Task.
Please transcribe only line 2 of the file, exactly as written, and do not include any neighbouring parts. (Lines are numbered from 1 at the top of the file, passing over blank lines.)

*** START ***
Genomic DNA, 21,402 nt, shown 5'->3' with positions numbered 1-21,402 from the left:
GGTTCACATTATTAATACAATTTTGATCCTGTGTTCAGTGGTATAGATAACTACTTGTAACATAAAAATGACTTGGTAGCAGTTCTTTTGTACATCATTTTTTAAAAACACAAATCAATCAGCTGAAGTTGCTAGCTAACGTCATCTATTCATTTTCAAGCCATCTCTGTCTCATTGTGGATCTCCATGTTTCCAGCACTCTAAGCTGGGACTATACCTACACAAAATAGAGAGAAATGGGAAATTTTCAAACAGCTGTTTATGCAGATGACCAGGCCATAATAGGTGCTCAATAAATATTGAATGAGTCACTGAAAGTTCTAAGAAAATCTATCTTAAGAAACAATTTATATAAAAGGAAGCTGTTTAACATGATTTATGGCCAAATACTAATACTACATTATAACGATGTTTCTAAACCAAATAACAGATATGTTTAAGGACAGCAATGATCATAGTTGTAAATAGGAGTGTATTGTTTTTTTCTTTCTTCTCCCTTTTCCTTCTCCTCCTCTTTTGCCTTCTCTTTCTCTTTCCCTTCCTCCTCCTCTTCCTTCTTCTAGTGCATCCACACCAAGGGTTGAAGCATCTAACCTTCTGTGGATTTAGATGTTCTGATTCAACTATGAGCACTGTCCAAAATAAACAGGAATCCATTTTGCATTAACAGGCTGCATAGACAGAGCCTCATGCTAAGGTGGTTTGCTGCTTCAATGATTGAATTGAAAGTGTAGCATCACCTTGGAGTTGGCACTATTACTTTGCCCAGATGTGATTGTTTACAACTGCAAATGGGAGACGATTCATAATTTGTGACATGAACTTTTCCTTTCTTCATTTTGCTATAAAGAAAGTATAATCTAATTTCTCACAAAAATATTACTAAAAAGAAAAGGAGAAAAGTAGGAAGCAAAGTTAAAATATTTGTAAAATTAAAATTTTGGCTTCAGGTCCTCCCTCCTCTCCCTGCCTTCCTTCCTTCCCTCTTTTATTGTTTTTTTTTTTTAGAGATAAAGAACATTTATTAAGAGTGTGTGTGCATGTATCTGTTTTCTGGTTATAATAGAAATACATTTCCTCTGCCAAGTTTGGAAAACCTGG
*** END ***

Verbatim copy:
GGTTCACATTATTAATACAATTTTGATCCTGTGTTCAGTGGTATAGATAACTACTTGTAACATAAAAATGACTTGGTAGCAGTTCTTTTGTACATCATTTTTTAAAAACACAAATCAATCAGCTGAAGTTGCTAGCTAACGTCATCTATTCATTTTCAAGCCATCTCTGTCTCATTGTGGATCTCCATGTTTCCAGCACTCTAAGCTGGGACTATACCTACACAAAATAGAGAGAAATGGGAAATTTTCAAACAGCTGTTTATGCAGATGACCAGGCCATAATAGGTGCTCAATAAATATTGAATGAGTCACTGAAAGTTCTAAGAAAATCTATCTTAAGAAACAATTTATATAAAAGGAAGCTGTTTAACATGATTTATGGCCAAATACTAATACTACATTATAACGATGTTTCTAAACCAAATAACAGATATGTTTAAGGACAGCAATGATCATAGTTGTAAATAGGAGTGTATTGTTTTTTTCTTTCTTCTCCCTTTTCCTTCTCCTCCTCTTTTGCCTTCTCTTTCTCTTTCCCTTCCTCCTCCTCTTCCTTCTTCTAGTGCATCCACACCAAGGGTTGAAGCATCTAACCTTCTGTGGATTTAGATGTTCTGATTCAACTATGAGCACTGTCCAAAATAAACAGGAATCCATTTTGCATTAACAGGCTGCATAGACAGAGCCTCATGCTAAGGTGGTTTGCTGCTTCAATGATTGAATTGAAAGTGTAGCATCACCTTGGAGTTGGCACTATTACTTTGCCCAGATGTGATTGTTTACAACTGCAAATGGGAGACGATTCATAATTTGTGACATGAACTTTTCCTTTCTTCATTTTGCTATAAAGAAAGTATAATCTAATTTCTCACAAAAATATTACTAAAAAGAAAAGGAGAAAAGTAGGAAGCAAAGTTAAAATATTTGTAAAATTAAAATTTTGGCTTCAGGTCCTCCCTCCTCTCCCTGCCTTCCTTCCTTCCCTCTTTTATTGTTTTTTTTTTTTAGAGATAAAGAACATTTATTAAGAGTGTGTGTGCATGTATCTGTTTTCTGGTTATAATAGAAATACATTTCCTCTGCCAAGTTTGGAAAACCTGG